• Growth slowed, as demonetisation reduced demand (cash, private wealth), supply (reduced liquidity and working capital, and disrupted supply chains), and increased uncertainty.

    • Cash-intensive sectors (agriculture, real estate, jewellery) were affected more.

    • Recorded GDP will understate the impact on informal sector because informal manufacturing is estimated using formal sector indicators (Index of Industrial Production). But over time as the economy becomes more formalized the underestimation will decline.

    • Recorded GDP will also be overstated because banking sector value added is based on deposits which have surged temporarily.

    But in the long run, demonetisation could be beneficial if formalization increases and corruption fall and as the informal output could decline the recorded GDP would increase as the economy becomes more formalized.

    Union Budget 2017 Questions for IAS Exam

    2. The most conclusive evidence on the extent to which Rs 500 and Rs 1000 notes are used for transactions comes from data on soil rates. Which of the following statements best describes the meaning of soil rates?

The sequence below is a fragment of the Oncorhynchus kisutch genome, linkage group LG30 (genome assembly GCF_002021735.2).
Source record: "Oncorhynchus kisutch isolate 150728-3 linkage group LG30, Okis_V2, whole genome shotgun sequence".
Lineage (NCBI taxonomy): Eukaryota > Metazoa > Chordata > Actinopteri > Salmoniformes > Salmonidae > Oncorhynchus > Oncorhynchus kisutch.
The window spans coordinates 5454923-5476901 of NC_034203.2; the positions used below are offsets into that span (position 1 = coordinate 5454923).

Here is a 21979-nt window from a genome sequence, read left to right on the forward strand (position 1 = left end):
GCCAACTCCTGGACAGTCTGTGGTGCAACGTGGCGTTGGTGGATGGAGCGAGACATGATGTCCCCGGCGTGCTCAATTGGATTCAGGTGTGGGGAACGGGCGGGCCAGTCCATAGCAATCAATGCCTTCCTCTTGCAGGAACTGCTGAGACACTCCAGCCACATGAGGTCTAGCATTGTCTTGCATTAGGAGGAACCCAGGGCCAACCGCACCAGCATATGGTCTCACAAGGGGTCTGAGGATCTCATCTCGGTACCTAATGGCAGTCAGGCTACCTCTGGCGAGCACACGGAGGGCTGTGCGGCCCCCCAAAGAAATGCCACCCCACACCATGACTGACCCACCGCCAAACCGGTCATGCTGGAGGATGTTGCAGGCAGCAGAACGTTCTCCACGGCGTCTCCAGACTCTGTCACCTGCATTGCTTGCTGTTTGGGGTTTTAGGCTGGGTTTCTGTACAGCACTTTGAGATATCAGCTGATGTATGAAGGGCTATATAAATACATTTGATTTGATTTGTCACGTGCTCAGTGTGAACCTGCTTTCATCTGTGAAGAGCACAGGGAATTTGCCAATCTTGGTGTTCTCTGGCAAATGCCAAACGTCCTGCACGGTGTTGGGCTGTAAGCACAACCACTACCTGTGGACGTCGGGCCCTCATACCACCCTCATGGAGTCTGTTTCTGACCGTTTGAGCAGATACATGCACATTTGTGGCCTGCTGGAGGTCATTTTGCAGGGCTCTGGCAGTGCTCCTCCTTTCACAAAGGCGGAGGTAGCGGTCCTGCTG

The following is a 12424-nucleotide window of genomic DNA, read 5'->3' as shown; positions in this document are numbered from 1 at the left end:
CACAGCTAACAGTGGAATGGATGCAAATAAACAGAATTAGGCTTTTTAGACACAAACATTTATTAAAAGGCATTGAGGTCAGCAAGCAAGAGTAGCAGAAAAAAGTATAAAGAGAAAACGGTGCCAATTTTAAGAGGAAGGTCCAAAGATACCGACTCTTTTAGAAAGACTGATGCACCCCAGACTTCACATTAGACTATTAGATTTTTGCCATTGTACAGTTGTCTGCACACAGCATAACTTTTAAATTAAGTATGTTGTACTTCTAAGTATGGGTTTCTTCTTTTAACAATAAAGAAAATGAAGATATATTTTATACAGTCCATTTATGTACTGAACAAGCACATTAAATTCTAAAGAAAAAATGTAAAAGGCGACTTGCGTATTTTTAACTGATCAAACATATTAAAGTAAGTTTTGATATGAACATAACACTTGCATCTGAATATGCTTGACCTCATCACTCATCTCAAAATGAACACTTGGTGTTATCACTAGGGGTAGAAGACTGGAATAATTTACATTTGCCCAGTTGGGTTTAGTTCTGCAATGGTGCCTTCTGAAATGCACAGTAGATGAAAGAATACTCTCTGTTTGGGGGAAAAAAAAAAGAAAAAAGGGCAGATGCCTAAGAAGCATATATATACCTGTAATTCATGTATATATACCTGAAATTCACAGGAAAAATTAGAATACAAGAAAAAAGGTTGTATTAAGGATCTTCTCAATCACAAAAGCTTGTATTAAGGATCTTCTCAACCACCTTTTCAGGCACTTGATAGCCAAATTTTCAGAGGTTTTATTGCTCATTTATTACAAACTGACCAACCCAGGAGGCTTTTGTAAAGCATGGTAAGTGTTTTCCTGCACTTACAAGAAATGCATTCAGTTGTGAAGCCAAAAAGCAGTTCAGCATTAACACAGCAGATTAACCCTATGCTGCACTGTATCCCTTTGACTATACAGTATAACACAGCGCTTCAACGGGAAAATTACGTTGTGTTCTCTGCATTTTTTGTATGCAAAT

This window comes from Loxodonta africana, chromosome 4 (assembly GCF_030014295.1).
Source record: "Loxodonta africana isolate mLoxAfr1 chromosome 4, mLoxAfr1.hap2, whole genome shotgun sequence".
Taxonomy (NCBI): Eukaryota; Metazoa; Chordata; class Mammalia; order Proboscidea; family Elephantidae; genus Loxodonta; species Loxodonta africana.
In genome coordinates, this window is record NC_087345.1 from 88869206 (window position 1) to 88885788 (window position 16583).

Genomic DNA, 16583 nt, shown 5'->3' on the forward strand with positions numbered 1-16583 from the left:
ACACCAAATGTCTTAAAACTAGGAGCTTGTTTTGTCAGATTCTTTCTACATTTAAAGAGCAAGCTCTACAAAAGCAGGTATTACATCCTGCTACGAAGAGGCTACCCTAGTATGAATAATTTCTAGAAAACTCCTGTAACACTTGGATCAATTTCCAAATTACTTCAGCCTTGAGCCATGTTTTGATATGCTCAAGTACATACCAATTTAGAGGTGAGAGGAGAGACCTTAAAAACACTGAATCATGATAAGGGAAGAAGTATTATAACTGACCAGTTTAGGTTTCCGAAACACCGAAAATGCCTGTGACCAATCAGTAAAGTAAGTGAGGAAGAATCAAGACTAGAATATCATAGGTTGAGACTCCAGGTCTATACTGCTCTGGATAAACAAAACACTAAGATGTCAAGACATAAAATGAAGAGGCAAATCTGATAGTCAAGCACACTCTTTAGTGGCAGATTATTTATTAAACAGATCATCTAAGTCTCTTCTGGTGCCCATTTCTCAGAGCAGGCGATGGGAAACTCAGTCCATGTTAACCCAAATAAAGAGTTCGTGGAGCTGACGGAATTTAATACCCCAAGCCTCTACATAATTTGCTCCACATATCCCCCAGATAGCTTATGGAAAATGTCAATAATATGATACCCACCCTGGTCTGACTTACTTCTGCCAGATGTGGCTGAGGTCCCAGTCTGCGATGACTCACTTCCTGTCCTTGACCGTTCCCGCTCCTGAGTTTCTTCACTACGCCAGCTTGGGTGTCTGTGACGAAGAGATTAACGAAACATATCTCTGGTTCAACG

a. A soil rate is the rate at which notes are considered to be too damaged to use and have been returned to the central bank.
    b. A soil rate is the rate at which notes are considered to be low in value of a long term transaction.
    c. A soil rate is the rate at which notes are considered to be not relevant for currency circulation and have to be again borrowed from the central bank.
    d. None of the above.

    Answer: a

    Explanation:

    The most conclusive evidence on the extent to which Rs 500 and Rs 1000 notes are used for transactions comes from data on “soil rates,” that is the rate at which notes are considered to be too damaged to use and have been returned to the central bank. RBI data show that in India low denomination notes have a soil rate of 33 percent per year. In contrast, the soil rate for the Rs 500 note is 22 percent and the Rs 1000 just 11 percent.